After all the talk about foster care on the blog recently, I was pleasantly surprised to see the reading in my breviary this morning, the feast of St. John Bosco. May provide a better context for the conversation.
I was particularly struck by the use, in the English translation, of the expression ‚Äúfoster children‚Äù where a literal translation from the Latin would simply say ‚Äústudents‚Äù. Clearly St. john Bosco wasn‚Äôt running orphanages, but many of kids in his schools were orphans. This seems to blur a distinction that seemed crucial in the discussions on the blog. In any case, here‚Äôs the reading. It may serve as something of an antidote to the more Dickensian ‚Äì or worse ‚Äì images rumbling around in many minds.
From a letter by Saint John Bosco, priest:
‚ÄúFirst of all, if we wish to appear concerned about the true happiness of our foster children and if we would move them to fulfil their duties, you must never forget that you are taking the place of the parents of these beloved young people. I have always laboured lovingly for them, and carried out my priestly duties with zeal. And the whole Salesian society has done this with me.
‚ÄúMy sons, in my long experience very often I had to be convinced of this great truth. It is easier to become angry than to restrain oneself, and to threaten a boy than to persuade him. Yes, indeed, it is more fitting to be persistent in punishing our own impatience and pride than to correct the boys. We must be firm but kind, and be patient with them.
‚ÄúI give you as a model the charity of Paul which he showed to his new converts. They often reduced him to tears and entreaties when he found them lacking docility and even opposing his loving efforts.
‚ÄúSee that no one finds you motivated by impetuosity or wilfulness. It is difficult to keep calm when administering punishment, but this must be done if we are to keep ourselves from showing off our authority or spilling out our anger.
‚ÄúLet us regard those boys over whom we have some authority as our own sons. Let us place ourselves in their service. Let us be ashamed to assume an attitude of superiority. Let us not rule over them except for the purpose of serving them better.
‚ÄúThis was the method that Jesus used with the apostles. He put up with their ignorance and roughness and even their infidelity. He treated sinners with a kindness and affection that caused some to be shocked, others to be scandalised, and still others to hope for God‚Äôs mercy. And so he bade us to be gentle and humble of heart.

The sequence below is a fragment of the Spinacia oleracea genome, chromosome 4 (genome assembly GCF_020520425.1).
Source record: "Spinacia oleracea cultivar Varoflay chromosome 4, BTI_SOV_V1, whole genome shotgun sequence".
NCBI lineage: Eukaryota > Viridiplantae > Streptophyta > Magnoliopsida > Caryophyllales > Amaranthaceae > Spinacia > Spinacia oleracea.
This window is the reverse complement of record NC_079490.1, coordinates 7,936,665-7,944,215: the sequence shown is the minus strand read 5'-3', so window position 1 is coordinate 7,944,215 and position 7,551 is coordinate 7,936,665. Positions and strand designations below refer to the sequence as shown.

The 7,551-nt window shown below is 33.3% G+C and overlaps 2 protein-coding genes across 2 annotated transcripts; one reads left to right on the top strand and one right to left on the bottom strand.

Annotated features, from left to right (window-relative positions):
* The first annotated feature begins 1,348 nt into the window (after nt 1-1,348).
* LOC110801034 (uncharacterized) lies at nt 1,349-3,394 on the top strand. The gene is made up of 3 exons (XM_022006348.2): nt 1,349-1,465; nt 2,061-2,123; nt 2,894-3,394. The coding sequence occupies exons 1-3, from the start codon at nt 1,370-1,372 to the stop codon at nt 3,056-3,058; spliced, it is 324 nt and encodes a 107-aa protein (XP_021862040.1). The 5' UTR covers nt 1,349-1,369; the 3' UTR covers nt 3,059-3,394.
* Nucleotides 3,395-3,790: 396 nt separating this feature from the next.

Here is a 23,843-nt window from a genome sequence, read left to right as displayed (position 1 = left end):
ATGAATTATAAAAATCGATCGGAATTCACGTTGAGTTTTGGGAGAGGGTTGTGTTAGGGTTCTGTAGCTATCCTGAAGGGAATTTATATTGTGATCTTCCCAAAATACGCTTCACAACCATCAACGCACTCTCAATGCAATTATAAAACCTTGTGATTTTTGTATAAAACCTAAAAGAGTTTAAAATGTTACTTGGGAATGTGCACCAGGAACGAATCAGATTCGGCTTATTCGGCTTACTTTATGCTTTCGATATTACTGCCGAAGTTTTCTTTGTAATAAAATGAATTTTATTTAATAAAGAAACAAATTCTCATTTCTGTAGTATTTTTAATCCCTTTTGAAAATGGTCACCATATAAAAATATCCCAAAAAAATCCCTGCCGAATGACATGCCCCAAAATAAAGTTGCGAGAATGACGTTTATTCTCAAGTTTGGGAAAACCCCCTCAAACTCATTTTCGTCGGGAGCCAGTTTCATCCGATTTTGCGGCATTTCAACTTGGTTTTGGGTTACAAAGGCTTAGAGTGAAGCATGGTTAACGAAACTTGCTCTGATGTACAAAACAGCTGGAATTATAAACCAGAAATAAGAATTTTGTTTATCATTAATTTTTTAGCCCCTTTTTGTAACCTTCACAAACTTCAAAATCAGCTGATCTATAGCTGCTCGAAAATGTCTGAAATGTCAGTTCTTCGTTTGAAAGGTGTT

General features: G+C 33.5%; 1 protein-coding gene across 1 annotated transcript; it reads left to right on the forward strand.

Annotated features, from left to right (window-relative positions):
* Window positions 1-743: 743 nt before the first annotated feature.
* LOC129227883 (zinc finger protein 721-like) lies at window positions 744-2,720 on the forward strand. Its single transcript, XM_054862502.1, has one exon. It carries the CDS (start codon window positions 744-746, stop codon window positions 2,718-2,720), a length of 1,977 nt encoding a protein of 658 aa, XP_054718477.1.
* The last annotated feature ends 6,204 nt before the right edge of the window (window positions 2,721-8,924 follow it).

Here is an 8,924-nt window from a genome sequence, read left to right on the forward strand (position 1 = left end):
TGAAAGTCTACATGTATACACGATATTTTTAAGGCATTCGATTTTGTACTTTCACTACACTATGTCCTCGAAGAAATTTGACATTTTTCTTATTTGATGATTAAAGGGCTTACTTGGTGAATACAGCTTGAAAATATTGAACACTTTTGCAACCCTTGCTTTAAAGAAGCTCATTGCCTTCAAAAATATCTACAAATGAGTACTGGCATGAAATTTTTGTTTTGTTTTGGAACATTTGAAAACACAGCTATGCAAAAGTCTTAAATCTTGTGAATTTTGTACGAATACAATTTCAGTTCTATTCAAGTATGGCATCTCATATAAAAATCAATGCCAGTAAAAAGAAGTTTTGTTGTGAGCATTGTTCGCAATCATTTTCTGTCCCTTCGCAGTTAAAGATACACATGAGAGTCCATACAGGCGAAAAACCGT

‚ÄúThey are our sons, and so in correcting their mistakes we must lay aside all anger and restrain it so firmly that it is extinguished entirely.
‚ÄúThere must be no hostility in our minds, no contempt in our eyes, no insult on our lips. We must use mercy for the present and have hope for the future, as is fitting for true fathers who are eager for real correction and improvement.
‚ÄúIn serious matters it is better to beg God humbly than to send forth a flood of words that will only offend the listeners and have no effect on those who are guilty.‚Äù
The following biographical comment is, I think, by John Allen (this is what happens when you throw things in files without labeling them!):
‚ÄúSt. John Bosco (1815-1888), known affectionately as “Don Bosco,” was shocked by the plight of the poor in Turin, especially the young — the peddlers, shoe polishers, stable-boys, factory workers, vendors, and errand boys who formed the lowest cogs in the wheels of the new industrial machine.
‚ÄúBosco became a tireless catechist among the young, hearing confessions, saying Masses, and organizing “oratories” where his boys could play, study and worship. He was also something of a labor organizer, negotiating contracts for young apprentices insisting that employers use them only in their acknowledged trade, that corporal punishment be abandoned, that proper wages be paid, rest periods be honored, and that decent sanitary conditions be maintained.
‚ÄúThus the Salesian pastoral model was forged: solid, orthodox Catholic piety; an “in-the-trenches” commitment to the young, the poor, and to education; and a smiling closeness to the people, as opposed to the rather foreboding and aloof profile of the typical Italian monsignore.‚Äù
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